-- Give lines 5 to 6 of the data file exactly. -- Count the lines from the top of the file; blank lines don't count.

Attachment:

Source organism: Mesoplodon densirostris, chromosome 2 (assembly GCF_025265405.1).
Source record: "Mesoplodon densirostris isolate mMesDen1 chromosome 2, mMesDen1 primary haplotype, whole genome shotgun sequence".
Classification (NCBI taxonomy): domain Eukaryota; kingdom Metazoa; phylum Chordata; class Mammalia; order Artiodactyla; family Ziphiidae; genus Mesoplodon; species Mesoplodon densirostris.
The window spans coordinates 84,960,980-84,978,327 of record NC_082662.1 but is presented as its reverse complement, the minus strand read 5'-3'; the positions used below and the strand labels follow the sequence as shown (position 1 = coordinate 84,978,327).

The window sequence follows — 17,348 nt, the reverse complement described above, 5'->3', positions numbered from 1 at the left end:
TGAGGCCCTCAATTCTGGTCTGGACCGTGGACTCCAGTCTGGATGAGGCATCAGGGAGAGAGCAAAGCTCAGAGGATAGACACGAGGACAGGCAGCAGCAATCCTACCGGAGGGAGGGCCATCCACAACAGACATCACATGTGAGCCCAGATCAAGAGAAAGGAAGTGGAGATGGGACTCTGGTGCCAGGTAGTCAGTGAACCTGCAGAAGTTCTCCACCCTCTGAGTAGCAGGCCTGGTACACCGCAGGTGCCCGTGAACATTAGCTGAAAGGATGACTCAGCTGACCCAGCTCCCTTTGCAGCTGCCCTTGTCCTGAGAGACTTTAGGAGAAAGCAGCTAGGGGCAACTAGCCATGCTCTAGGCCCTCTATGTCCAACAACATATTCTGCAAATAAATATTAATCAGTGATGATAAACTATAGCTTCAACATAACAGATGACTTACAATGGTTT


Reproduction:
The window sequence follows — 17,348 nt, the reverse complement described above, 5'->3', positions numbered from 1 at the left end:
TGAGGCCCTCAATTCTGGTCTGGACCGTGGACTCCAGTCTGGATGAGGCATCAGGGAGAGAGCAAAGCTCAGAGGATAGACACGAGGACAGGCAGCAGCAATCCTACCGGAGGGAGGGCCATCCACAACAGACATCACATGTGAGCCCAGATCAAGAGAAAGGAAGTGGAGATGGGACTCTGGTGCCAGGTAGTCAGTGAACCTGCAGAAGTTCTCCACCCTCTGAGTAGCAGGCCTGGTACACCGCAGGTGCCCGTGAACATTAGCTGAAAGGATGACTCAGCTGACCCAGCTCCCTTTGCAGCTGCCCTTGTCCTGAGAGACTTTAGGAGAAAGCAGCTAGGGGCAACTAGCCATGCTCTAGGCCCTCTATGTCCAACAACATATTCTGCAAATAAATATTAATCAGTGATGATAAACTATAGCTTCAACATAACAGATGACTTACAATGGTTT